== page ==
Top issues in Canadian transportation 2020 – 2021+|

1. Bringing optimization theory into national supply chains (e.g., lean production end-to-end)  

(This is one way to increase mobility and throughput capacity)

a. Reducing variation in the system
b. Removing or reducing bottlenecks wherever they are in the supply chain, end-to-end (see also 1.3)
c.  Developing strategies to keep bottlenecked operations running at full capacity at all times
d.  Providing buffers (assets left partly idle) in optimal places in the system
e. Effective measurement

(Many “KPIs” are set without the benefit of theory governing performance that needs to be measured)

2. Port and terminal operation

a. Synchronizing activities of interdependent operators, or ensuring 24/7 operation, in order to reduce variation, relieve governing constraint, and increase throughput (see also 3.3)

3. Drayage at ports

a. Complex, recurring problem that needs innovation to resolve issues of labour, port operation, and supply chain design.  Affects throughput.  (see also 1.1.b)

4. Supply chain equipment cycle

a. Understanding relationship between depth, duration, and shape of a major performance disruption, and the rate of recovery as gauged by equipment cycle (see also 3.1 and 4.2)

5. Interprovincial harmonization of truck regulations

(Reducing constraints (bottlenecks) in the transport system)

6. Resolving the policy paradigm:  should maximum mobility be the primary goal of transportation?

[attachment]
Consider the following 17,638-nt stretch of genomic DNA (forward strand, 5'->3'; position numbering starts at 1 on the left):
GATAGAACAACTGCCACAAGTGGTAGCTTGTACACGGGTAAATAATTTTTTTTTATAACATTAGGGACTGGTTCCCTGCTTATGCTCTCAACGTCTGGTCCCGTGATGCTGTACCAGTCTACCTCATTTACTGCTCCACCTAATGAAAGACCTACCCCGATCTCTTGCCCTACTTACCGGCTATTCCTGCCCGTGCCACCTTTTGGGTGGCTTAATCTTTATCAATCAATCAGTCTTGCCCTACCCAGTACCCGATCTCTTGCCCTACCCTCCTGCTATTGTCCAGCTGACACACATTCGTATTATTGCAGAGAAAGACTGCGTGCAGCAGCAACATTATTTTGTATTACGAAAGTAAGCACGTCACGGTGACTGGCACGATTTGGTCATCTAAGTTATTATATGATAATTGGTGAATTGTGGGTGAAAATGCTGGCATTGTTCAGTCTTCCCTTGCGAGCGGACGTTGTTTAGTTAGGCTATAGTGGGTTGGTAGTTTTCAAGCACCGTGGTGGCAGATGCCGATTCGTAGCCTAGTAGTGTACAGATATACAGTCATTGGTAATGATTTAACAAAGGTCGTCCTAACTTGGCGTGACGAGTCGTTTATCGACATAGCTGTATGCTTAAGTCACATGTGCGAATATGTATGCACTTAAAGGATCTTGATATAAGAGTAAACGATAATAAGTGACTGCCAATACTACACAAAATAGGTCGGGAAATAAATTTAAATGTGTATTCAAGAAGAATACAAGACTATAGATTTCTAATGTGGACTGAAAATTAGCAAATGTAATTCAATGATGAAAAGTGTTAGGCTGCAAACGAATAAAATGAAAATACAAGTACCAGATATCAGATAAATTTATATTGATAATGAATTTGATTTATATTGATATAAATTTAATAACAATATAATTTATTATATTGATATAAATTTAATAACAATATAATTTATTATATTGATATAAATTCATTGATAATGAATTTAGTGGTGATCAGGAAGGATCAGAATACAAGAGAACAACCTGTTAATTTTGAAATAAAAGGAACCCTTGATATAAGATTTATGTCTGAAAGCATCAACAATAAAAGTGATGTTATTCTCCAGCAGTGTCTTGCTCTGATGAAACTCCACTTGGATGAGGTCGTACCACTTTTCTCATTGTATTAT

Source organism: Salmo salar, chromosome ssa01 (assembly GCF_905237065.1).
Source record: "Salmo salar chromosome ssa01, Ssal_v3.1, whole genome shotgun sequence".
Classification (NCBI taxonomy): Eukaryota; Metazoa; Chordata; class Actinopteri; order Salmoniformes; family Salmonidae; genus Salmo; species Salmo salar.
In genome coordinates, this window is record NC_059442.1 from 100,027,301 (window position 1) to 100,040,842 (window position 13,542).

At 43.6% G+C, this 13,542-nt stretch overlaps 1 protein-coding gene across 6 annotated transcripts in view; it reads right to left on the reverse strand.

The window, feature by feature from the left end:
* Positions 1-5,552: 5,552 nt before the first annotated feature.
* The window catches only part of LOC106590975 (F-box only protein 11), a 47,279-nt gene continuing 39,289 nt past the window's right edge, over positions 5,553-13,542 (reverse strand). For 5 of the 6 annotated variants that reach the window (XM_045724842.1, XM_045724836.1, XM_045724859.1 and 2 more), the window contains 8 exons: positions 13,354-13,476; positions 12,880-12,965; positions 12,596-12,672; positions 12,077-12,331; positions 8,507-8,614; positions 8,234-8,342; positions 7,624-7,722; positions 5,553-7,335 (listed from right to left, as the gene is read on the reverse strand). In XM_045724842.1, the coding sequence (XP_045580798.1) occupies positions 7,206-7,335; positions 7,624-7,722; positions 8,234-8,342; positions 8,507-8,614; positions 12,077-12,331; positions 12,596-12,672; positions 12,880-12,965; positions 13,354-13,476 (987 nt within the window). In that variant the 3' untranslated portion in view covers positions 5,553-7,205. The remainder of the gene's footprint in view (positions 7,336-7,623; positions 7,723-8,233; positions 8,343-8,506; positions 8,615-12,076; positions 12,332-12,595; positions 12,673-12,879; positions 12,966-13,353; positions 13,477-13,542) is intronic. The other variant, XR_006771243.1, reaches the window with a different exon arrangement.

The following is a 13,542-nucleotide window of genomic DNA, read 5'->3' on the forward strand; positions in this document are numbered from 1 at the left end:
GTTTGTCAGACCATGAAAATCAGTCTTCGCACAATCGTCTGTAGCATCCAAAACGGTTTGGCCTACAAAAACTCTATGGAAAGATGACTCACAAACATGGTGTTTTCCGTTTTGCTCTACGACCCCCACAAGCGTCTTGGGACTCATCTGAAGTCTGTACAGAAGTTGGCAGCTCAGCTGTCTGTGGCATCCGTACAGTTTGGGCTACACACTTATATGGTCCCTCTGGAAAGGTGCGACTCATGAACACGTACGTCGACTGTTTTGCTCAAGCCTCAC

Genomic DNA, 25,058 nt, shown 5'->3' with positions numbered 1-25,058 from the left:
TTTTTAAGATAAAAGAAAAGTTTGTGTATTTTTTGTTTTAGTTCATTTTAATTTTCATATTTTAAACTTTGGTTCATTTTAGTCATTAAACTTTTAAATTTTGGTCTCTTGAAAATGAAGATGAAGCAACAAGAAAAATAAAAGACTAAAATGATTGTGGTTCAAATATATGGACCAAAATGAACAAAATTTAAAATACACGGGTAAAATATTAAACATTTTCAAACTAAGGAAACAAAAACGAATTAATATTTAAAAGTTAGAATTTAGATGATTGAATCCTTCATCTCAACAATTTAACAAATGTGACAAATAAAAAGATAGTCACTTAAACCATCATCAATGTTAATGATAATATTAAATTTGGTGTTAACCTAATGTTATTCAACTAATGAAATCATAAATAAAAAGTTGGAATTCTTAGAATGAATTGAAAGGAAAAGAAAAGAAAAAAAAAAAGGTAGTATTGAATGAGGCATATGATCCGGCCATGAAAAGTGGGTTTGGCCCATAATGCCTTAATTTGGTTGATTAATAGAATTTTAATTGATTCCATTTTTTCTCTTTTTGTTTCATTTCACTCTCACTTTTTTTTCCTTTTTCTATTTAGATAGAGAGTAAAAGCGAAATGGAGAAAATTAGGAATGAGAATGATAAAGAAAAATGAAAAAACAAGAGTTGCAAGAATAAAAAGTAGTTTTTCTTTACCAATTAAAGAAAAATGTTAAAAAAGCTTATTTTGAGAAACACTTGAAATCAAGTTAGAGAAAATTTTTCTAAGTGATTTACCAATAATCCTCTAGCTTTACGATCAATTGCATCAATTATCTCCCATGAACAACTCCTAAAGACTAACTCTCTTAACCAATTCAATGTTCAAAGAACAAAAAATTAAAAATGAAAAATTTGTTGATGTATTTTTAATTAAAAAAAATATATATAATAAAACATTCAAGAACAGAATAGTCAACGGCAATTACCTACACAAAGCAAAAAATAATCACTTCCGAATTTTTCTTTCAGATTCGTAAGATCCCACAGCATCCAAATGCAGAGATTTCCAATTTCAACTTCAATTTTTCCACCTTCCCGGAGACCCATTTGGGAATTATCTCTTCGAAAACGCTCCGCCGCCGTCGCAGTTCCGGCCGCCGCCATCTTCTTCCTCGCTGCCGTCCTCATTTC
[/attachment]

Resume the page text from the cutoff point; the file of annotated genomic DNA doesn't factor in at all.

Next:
(The Canada Transportation Act implies there are eight equally-important goals; but only one of them can be primary.)

a.  Differentiating between goals and constraints

(The two are often intermixed, causing dysfunction)

7. Policy results in terms of mobility

a. Network optimization

  • will Canada Modernization Act lead to improvements in the system as a whole?

b. Budget 2017 Trade and Transportation Information System:


  •  what is being measured, what does it tell us, and do we have the right information to assess how the system is performing?

8. Bringing optimization theory into urban mobility

a. Supporting goods-movement in urban areas

b. Overcoming constraints to urban mobility

c. Measures to reduce congestion (congestion is not a problem, it is a symptom)

d. Managing access to transportation infrastructure to increase throughput capacity, e.g., with road tolls and ramp meters

9. Bringing proxy thinking into innovation

(KPIs, often poorly thought-out, are proxies for the desired end-state that should be the goal of innovation:  maximum mobility)

10. Managing provincial and regional barriers to trade

(Restricting free movement of goods reduces traffic volume, which reduces scale of transportation, which raises costs in form of pure overhead)

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